Muluzi's campaign sought to characterise the MCP as intent on bringing the country back to despotic rule while the opposition countered that the UDF leadership has enriched itself at the expense of the starving and unemployed masses. They also blamed the UDF government for the collapse of the agricultural infrastructure and accused it of corruption, and undemocratic and divisive politics which have furthered the regional polarisation of the country. Both MCP/ Aford and UDF rallies drew large crowds in the Southern and Central Regions.
The 1999 electoral campaign was also marred by many reports of violence and intimidation. In addition to anti-UDF violence in the north, Chakuamba and his supporters were attacked in areas of UDF support. The result was a campaign that reflected more heat than light on the issues.
There were also widespread complaints of media bias on the part of the Malawi Broadcasting Corporation (MBC). Less than two weeks before the polling day the MEC issued procedures for media coverage of the 1999 general elections, applying particularly to the MBC. The aim of these procedures was 'to ensure that full, fair and balanced coverage is given, without censorship, in all news and other broadcast output relating to the campaigns of all registered candidates and parties during the period of campaigning'. While these guidelines were welcomed by the interested parties, many argued that they came too late to give all parties and candidates equal opportunity in the then forthcoming elections.
While most observers acknowledged that the general conduct of the elections on voting day was relatively smooth, the counting process was particularly slow. President Muluzi was re-elected with 2 442 685 votes against Chakuamba's 2 106 790 votes (see 1999 Presidential election results). The majority of Muluzi' s support came from the populous Southern Region (77.33% ) while the Northern (88%) and Central (54%) voters supported Chakuamba. However, there were ongoing electoral disputes against the electoral results with Chakuamba claiming the elections were rigged and Muluzi had failed to win the required majority of results. However, Muluzi was nevertheless sworn in as president on 21 June 1999.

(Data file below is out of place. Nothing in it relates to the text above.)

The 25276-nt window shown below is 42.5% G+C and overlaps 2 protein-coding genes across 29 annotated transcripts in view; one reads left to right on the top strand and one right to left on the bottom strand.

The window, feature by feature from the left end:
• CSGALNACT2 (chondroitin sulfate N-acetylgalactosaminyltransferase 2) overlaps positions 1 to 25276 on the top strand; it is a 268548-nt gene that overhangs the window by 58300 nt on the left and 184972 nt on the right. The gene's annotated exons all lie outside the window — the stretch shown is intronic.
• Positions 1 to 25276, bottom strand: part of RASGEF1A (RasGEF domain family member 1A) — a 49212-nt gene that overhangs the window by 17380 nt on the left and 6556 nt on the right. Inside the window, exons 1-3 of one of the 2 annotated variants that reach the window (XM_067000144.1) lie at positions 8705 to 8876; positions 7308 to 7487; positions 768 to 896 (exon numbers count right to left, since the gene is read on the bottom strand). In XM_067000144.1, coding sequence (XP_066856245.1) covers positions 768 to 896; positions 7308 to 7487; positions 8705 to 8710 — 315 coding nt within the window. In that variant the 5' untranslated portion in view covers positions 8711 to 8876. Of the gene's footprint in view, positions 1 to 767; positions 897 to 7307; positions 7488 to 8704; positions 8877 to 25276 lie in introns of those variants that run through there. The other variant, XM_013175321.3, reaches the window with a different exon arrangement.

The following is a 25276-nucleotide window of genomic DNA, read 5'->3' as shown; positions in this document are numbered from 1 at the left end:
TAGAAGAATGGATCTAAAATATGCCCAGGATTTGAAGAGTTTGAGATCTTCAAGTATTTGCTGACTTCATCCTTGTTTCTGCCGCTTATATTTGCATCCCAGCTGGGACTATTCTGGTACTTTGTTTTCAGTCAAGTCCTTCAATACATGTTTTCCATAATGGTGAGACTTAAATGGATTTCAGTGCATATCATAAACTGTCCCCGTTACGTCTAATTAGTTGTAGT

In the parliamentary election the MCP/Aford alliance won 95 seats in Parliament while the UDF won 93 seats and four seats went to independent candidates (see 1999 National Assembly election results). Aford was strongest in the north, winning 28 seats while MCP took four and UDF one. In the Central Region, MCP dominated with 54 seats. The UDF received 16 and Aford and an independent received one candidate each. UDF won 76 seats in the south, while the MCP won eight and three independents.
The UDF improved on its 1994 performance in the Central and Southern Region, winning an additional four seats, and an additional three seats respectively. MCP support improved in both the Central and Southern Regions were it won an additional three seats in each. Mord' s support remains confined almost entirely to the north. Thus, the regional pattern of political support demonstrated in the presidential election was retained in the parliamentary poll. The notable presence of four independent MPs is undermined by the fact that all four are former UDF members who failed to win primary elections as UDF candidates.